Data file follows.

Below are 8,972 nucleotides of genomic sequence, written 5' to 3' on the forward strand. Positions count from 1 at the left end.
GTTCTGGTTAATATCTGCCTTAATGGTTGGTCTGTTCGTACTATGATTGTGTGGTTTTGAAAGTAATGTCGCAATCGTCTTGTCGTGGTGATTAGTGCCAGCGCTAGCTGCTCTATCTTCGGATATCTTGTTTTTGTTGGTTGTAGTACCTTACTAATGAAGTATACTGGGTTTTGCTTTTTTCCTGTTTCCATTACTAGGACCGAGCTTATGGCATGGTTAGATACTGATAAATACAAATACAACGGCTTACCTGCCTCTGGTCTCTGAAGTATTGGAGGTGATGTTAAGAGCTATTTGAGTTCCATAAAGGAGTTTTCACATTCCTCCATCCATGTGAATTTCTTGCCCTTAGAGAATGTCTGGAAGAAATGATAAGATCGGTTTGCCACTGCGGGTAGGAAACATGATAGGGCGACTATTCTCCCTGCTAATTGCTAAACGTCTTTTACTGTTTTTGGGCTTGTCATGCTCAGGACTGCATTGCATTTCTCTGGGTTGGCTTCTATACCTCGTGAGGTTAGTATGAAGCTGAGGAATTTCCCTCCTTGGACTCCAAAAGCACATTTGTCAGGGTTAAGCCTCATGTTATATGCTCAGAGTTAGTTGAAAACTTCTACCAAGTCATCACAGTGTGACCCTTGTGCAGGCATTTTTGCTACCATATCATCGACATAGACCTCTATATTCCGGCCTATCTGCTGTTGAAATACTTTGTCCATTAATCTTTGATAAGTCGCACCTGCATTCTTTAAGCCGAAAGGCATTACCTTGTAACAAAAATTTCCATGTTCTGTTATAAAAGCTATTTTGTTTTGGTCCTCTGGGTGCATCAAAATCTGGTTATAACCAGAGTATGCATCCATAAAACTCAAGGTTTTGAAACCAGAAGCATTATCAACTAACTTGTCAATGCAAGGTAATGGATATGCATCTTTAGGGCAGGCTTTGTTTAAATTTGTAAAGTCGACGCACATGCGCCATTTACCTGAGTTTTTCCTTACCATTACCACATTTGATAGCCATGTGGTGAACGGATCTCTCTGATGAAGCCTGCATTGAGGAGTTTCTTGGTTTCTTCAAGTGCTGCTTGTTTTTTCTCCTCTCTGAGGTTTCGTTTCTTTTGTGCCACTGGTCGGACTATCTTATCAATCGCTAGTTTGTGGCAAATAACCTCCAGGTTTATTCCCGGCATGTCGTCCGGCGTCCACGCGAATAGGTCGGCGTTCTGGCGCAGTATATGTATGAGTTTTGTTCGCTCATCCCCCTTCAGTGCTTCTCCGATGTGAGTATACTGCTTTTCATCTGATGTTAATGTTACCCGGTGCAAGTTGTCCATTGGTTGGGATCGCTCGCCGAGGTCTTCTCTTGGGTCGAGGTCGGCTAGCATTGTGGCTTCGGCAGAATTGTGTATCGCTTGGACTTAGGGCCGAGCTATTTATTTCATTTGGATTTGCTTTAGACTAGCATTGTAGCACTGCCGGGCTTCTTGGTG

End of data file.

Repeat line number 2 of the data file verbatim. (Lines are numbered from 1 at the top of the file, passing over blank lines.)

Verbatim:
GTTCTGGTTAATATCTGCCTTAATGGTTGGTCTGTTCGTACTATGATTGTGTGGTTTTGAAAGTAATGTCGCAATCGTCTTGTCGTGGTGATTAGTGCCAGCGCTAGCTGCTCTATCTTCGGATATCTTGTTTTTGTTGGTTGTAGTACCTTACTAATGAAGTATACTGGGTTTTGCTTTTTTCCTGTTTCCATTACTAGGACCGAGCTTATGGCATGGTTAGATACTGATAAATACAAATACAACGGCTTACCTGCCTCTGGTCTCTGAAGTATTGGAGGTGATGTTAAGAGCTATTTGAGTTCCATAAAGGAGTTTTCACATTCCTCCATCCATGTGAATTTCTTGCCCTTAGAGAATGTCTGGAAGAAATGATAAGATCGGTTTGCCACTGCGGGTAGGAAACATGATAGGGCGACTATTCTCCCTGCTAATTGCTAAACGTCTTTTACTGTTTTTGGGCTTGTCATGCTCAGGACTGCATTGCATTTCTCTGGGTTGGCTTCTATACCTCGTGAGGTTAGTATGAAGCTGAGGAATTTCCCTCCTTGGACTCCAAAAGCACATTTGTCAGGGTTAAGCCTCATGTTATATGCTCAGAGTTAGTTGAAAACTTCTACCAAGTCATCACAGTGTGACCCTTGTGCAGGCATTTTTGCTACCATATCATCGACATAGACCTCTATATTCCGGCCTATCTGCTGTTGAAATACTTTGTCCATTAATCTTTGATAAGTCGCACCTGCATTCTTTAAGCCGAAAGGCATTACCTTGTAACAAAAATTTCCATGTTCTGTTATAAAAGCTATTTTGTTTTGGTCCTCTGGGTGCATCAAAATCTGGTTATAACCAGAGTATGCATCCATAAAACTCAAGGTTTTGAAACCAGAAGCATTATCAACTAACTTGTCAATGCAAGGTAATGGATATGCATCTTTAGGGCAGGCTTTGTTTAAATTTGTAAAGTCGACGCACATGCGCCATTTACCTGAGTTTTTCCTTACCATTACCACATTTGATAGCCATGTGGTGAACGGATCTCTCTGATGAAGCCTGCATTGAGGAGTTTCTTGGTTTCTTCAAGTGCTGCTTGTTTTTTCTCCTCTCTGAGGTTTCGTTTCTTTTGTGCCACTGGTCGGACTATCTTATCAATCGCTAGTTTGTGGCAAATAACCTCCAGGTTTATTCCCGGCATGTCGTCCGGCGTCCACGCGAATAGGTCGGCGTTCTGGCGCAGTATATGTATGAGTTTTGTTCGCTCATCCCCCTTCAGTGCTTCTCCGATGTGAGTATACTGCTTTTCATCTGATGTTAATGTTACCCGGTGCAAGTTGTCCATTGGTTGGGATCGCTCGCCGAGGTCTTCTCTTGGGTCGAGGTCGGCTAGCATTGTGGCTTCGGCAGAATTGTGTATCGCTTGGACTTAGGGCCGAGCTATTTATTTCATTTGGATTTGCTTTAGACTAGCATTGTAGCACTGCCGGGCTTCTTGGTG